The finished pits were shipped to the DOE Pantex Facility near Amarillo, Texas, for final assembly. As of July 1994, that facility housed some 6,000 pits. It holds more now, some of which are 33 years old. Pits age from both the inside and the outside (Figure 18, below). On the outside there is chemical corrosion, and on the inside there is radioactivity. One of the concerns is that these two processes will upset the stability of the alloy of d-phase plutonium with gallium. This is a major weapons concern in stockpiling these pits, and much research is being devoted to solving the problem. This research is hampered by the fact that the cohort of plutonium experts is also aging and that, since bomb tests have stopped, the results must be computer simulated. How certain these computer-simulated results are, I am not sure.
From 1952 to 1975, Rocky Flats was managed by Dow Chemical, but not without serious environmental problems that caused it not to bid to renew its contract in 1974. From 1975 to 1989, when it was closed, it was managed by Rockwell International. Rockwell's tenure at the plant did not end happily. On June 6, 1989, the FBI raided the plant and seized records that purported to show various criminal practices involving negligence and mismanagement. The company eventually pleaded guilty to 10 counts, including violations of the Clean Water Act, and paid a fine of $US18.5 million. That September the site was placed on the Environmental Protection Agency's Superfund list of hazardous waste sites, and in February of 1992, it was transformed entirely into a clean-up site. Until then it was still making warheads for the Trident missile. In March of 1995, the Department of Energy estimated that cleaning up the site would take 70 years and cost $US37 billion. It then hired the engineering firm Kaiser-Hill to do the job. Kaiser-Hill had the wisdom to bring in outside consultants, including people from Los Alamos. These people found that the science that had been used previously in planning the clean-up was entirely wrong. It had been assumed that plutonium was soluble in water, which meant that one would have to clean up all the water sources on the site. But this did not take into account the peculiar chemistry of plutonium. It is not soluble in water, but rather it collects in small particles on the ground. This vastly simplified the clean-up process, which now became a matter of soil removal. This process was completed in October of 2005 with the final closure slated for December of 2006 at a total cost of $US7 billion. It will take some time to restore the landscape and to make sure that there is no further transport of plutonium. On February 14, 2006, a federal jury, after a 16-year lawsuit, found that Dow Chemical Company and Rockwell International Corporation had contaminated the private land in the neighbourhood of Rocky Flats perhaps irreparably. The 13,000 plaintiffs in the class action suit were awarded $US553.9 million in damages.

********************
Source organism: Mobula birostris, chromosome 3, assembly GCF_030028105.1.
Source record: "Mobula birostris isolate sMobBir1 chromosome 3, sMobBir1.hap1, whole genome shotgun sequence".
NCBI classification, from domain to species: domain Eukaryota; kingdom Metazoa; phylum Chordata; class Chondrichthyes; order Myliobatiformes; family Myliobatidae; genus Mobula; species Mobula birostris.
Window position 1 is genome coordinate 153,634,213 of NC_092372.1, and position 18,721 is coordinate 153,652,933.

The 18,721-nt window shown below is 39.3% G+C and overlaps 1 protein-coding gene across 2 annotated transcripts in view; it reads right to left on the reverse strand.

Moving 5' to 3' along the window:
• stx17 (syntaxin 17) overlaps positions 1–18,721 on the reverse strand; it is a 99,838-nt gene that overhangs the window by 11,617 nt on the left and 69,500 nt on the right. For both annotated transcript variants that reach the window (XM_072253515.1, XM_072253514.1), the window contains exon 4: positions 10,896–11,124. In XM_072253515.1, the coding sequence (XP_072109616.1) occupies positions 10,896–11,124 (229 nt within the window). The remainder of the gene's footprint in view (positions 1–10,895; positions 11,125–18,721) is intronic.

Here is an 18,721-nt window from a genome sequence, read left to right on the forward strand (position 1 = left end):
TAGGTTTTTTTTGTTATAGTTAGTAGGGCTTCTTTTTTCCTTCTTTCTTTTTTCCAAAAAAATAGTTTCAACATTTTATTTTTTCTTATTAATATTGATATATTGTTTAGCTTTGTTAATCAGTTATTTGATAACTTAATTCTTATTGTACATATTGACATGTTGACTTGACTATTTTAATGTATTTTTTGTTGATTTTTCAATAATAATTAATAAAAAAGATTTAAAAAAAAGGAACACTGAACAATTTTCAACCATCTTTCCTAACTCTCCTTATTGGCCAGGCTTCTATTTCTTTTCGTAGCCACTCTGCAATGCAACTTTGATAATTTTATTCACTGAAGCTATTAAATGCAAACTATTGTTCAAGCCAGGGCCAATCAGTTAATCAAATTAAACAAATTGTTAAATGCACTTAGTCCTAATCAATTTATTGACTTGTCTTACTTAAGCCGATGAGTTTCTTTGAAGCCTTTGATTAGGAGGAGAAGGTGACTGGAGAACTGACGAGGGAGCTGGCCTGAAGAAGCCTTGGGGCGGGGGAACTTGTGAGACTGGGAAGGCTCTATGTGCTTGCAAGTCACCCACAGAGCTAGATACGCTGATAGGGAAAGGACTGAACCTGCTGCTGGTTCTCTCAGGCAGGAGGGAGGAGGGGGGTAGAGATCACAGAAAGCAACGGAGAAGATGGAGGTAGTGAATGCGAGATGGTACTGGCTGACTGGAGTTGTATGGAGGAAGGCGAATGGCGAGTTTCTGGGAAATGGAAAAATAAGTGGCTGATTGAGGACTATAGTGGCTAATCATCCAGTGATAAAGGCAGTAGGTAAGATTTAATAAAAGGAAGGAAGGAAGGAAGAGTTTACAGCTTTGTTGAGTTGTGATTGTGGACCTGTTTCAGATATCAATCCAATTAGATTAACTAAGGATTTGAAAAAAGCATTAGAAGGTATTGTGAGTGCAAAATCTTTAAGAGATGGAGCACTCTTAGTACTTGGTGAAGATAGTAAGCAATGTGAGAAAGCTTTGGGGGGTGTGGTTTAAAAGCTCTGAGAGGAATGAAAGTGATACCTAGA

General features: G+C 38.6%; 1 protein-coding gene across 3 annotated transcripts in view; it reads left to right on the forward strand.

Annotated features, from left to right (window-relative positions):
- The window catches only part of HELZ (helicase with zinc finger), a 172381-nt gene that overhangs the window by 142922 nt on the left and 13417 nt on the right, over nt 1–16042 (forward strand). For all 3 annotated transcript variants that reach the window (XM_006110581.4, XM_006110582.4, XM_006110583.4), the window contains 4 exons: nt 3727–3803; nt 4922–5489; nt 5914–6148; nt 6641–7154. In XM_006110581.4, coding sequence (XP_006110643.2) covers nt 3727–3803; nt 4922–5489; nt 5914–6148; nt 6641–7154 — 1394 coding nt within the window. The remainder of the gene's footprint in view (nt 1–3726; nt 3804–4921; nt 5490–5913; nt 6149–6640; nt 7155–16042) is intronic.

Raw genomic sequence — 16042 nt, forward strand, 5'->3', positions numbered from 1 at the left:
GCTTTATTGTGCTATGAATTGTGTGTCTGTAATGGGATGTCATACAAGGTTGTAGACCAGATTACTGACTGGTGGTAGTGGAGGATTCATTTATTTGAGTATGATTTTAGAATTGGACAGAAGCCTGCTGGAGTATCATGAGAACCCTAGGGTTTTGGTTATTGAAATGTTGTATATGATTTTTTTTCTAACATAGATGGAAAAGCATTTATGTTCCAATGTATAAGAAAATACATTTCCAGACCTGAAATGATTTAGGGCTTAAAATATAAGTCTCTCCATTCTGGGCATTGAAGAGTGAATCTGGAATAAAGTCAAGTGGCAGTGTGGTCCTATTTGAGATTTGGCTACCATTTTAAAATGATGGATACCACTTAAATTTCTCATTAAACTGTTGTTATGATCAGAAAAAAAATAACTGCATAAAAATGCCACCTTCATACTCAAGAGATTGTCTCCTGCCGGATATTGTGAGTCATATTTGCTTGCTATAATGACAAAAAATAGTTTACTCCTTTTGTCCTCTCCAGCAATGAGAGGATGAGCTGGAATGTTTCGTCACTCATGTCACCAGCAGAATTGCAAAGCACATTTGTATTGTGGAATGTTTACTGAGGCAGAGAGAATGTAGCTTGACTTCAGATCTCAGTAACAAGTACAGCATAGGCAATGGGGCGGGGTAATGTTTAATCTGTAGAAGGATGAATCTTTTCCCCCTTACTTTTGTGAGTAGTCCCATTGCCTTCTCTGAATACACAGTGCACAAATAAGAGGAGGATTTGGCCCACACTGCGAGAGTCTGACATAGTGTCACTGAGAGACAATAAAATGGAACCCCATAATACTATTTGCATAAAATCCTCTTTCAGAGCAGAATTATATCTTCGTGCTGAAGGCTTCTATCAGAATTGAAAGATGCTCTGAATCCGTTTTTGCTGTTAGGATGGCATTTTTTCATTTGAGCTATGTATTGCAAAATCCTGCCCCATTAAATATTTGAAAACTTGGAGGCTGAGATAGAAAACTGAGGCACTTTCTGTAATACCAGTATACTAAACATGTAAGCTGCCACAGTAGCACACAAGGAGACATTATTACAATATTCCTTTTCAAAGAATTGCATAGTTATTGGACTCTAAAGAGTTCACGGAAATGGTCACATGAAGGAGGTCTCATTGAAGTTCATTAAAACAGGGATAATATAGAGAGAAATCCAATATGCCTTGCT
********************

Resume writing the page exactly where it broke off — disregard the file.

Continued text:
Reprinted with permission from Plutonium: A History of the World's Most Dangerous Element, 2007 by the National Academy of Sciences, Courtesy of National Academies Press, Washington, D.C.
Photos are courtesy of the Associated Press
Jeremy Bernstein was a staff writer at the New Yorker for thirty-five years and is Professor Emeritus of Physics at the Stevens Institute of Technology. His books include Oppenheimer: Portrait of an Enigma.